Brandon Saad posed for pictures with friends and family Thursday, the Stanley Cup by his side.
His father, George Saad, just smiled and shook his head.
George Saad left Syria as a young man to attend college in the United States and has stayed here ever since. Watching his 20-year-old son with the Stanley Cup was the culmination of a lifetime of hard work for the Saad family.
“God bless America,” George Saad said. “It's the only place on Earth where you can chase your dreams, and your dreams can come true. And honestly, this whole year has been like a dream. And for Brandon, it came true.”
Saad, the first Pittsburgh-born and -trained player to win the Stanley Cup, did so in his rookie year with the Chicago Blackhawks.
He finished third in Calder Trophy (Rookie of the Year) voting two years after being selected in the second round by the Blackhawks.
Surrounded by more 100 than friends and family members Thursday night, the reserved Saad, a Pine-Richland product, finally was able to open up while posing for pictures beside sports' most famous trophy.
“I'd be lying if I said this whole thing wasn't more than a little surreal,” Saad said. “But it's great.”
Those close with Saad often joke about how quiet and private he is.
He didn't seem to mind the attention Thursday, though.
“I'm sure his parents had to convince him to have a party,” cousin John Humenik said. “He's always been quiet. Really, it's a testament to his family. They have always kept him grounded. I don't think all the fame will ever hurt his character. He's just a good, good kid.”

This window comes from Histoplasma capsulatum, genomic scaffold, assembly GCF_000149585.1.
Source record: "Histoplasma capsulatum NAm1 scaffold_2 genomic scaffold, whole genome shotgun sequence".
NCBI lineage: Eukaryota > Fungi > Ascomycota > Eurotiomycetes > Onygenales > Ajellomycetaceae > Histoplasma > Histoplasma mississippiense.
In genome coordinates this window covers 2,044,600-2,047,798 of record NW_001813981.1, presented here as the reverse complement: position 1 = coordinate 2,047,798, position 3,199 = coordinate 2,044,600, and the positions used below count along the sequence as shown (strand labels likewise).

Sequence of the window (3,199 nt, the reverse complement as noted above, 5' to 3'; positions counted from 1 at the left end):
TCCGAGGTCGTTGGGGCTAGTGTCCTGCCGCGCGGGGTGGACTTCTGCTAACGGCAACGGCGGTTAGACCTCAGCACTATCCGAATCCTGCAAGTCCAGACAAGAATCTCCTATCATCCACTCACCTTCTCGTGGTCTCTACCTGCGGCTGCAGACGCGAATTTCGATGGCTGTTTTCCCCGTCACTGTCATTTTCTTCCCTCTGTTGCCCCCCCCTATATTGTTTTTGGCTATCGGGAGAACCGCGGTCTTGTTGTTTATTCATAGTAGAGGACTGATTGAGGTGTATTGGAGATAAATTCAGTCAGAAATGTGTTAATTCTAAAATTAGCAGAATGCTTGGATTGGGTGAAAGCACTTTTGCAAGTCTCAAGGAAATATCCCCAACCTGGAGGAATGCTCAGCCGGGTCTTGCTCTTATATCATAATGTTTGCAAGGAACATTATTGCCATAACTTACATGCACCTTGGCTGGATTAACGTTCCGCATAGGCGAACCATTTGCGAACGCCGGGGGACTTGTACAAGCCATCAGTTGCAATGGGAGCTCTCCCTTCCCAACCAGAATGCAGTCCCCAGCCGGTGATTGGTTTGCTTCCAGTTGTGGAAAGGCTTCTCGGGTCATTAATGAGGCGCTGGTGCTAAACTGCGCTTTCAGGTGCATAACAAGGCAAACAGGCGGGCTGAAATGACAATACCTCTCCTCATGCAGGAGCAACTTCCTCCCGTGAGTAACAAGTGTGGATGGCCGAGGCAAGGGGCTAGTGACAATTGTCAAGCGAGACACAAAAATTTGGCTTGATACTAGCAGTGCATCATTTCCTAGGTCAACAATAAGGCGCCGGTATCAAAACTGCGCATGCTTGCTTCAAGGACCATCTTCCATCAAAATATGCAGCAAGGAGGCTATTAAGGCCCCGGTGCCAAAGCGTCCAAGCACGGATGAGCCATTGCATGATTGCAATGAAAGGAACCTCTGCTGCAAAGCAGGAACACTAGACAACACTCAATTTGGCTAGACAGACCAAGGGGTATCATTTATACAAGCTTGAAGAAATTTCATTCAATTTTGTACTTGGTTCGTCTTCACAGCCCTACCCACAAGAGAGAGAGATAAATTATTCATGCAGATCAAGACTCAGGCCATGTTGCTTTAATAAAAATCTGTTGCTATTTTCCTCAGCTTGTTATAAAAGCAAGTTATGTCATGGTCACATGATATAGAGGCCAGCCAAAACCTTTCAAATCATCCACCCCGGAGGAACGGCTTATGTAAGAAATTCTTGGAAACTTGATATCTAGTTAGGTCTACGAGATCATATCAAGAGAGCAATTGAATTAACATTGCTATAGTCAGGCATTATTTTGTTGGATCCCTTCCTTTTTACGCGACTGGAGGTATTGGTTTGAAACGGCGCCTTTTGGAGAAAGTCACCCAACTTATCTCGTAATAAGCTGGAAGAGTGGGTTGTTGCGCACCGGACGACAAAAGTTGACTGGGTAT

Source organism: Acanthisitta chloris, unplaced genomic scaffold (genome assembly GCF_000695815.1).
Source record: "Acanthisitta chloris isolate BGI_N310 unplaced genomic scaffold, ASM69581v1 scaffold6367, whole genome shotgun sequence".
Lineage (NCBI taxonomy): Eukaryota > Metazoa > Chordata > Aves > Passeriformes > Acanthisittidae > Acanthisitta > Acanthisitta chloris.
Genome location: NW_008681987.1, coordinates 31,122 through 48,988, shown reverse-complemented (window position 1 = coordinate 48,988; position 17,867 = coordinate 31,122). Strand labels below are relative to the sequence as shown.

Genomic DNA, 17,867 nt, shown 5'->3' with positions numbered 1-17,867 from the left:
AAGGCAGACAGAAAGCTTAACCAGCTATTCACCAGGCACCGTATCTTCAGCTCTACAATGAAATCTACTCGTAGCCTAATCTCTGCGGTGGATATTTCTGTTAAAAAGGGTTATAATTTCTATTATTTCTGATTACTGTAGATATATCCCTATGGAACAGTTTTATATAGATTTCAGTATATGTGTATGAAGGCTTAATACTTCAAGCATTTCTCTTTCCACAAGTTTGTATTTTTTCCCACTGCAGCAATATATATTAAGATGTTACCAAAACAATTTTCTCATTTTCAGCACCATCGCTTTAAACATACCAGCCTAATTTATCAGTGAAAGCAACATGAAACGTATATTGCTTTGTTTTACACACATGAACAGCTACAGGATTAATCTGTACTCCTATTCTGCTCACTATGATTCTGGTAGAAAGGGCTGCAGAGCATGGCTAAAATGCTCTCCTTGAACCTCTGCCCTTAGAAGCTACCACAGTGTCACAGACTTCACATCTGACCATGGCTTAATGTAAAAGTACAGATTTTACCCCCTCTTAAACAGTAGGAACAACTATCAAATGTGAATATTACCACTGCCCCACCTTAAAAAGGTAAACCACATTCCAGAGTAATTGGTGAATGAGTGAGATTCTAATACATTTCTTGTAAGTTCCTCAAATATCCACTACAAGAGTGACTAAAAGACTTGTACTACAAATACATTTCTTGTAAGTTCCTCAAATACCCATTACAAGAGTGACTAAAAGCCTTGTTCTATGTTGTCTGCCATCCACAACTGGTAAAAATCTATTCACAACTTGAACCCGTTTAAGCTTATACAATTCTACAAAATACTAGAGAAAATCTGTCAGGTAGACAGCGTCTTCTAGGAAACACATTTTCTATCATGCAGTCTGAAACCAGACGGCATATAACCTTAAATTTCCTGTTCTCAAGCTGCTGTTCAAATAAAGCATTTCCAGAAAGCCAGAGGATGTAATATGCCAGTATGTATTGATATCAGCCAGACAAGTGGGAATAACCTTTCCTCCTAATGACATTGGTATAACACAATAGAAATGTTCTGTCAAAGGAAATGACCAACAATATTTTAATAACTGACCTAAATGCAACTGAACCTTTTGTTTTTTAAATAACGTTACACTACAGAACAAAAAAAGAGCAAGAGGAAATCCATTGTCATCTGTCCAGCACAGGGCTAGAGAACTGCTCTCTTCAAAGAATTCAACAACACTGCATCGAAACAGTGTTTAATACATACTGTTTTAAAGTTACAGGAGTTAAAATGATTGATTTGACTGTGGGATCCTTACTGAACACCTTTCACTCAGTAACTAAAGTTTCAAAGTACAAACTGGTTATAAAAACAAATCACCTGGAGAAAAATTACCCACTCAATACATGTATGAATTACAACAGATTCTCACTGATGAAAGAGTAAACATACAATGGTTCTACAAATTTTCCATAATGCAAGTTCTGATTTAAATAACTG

Saad's day with the Cup was a modest one.
He picked up the silver hardware at the Pittsburgh International Airport early Thursday morning, then met with family members at his cousin's lake house.
“Took it out on the boat,” he said. “Had some Wheaties (in the Cup) this morning for the breakfast of champions.”
After hosting a three-hour meet-and-greet with friends and family, he was planning on a quiet night with the Cup. Even though he is 20 with a long NHL career surely awaiting him —and the Blackhawks could be poised for greatness for many more seasons — Saad isn't taking the championship for granted.
“Not at all,” he said. “Some guys play their whole career and never get this chance. I realize that. I'm so grateful.”
Saad said he will remain in Western Pennsylvania for a few more weeks before returning to Chicago.
The Blackhawks play a preseason game at Consol Energy Center this season and then March 30 — in a game that will be televised nationally in the United States and Canada — Saad will play a regular season game in Pittsburgh for the first time.
Of course, he already had a pretty nice homecoming Thursday.
“Everyone is happy for him,” said Billy Bartelt, his billet from his Ontario Hockey League days in Saginaw, Mich.
“He was such a nice kid the two years he lived with us. So quiet, so respectful. He's never changed.”
Josh Yohe is a staff writer for Trib Total Media. Reach him at email@example.com or via Twitter @JoshYohe_Trib.
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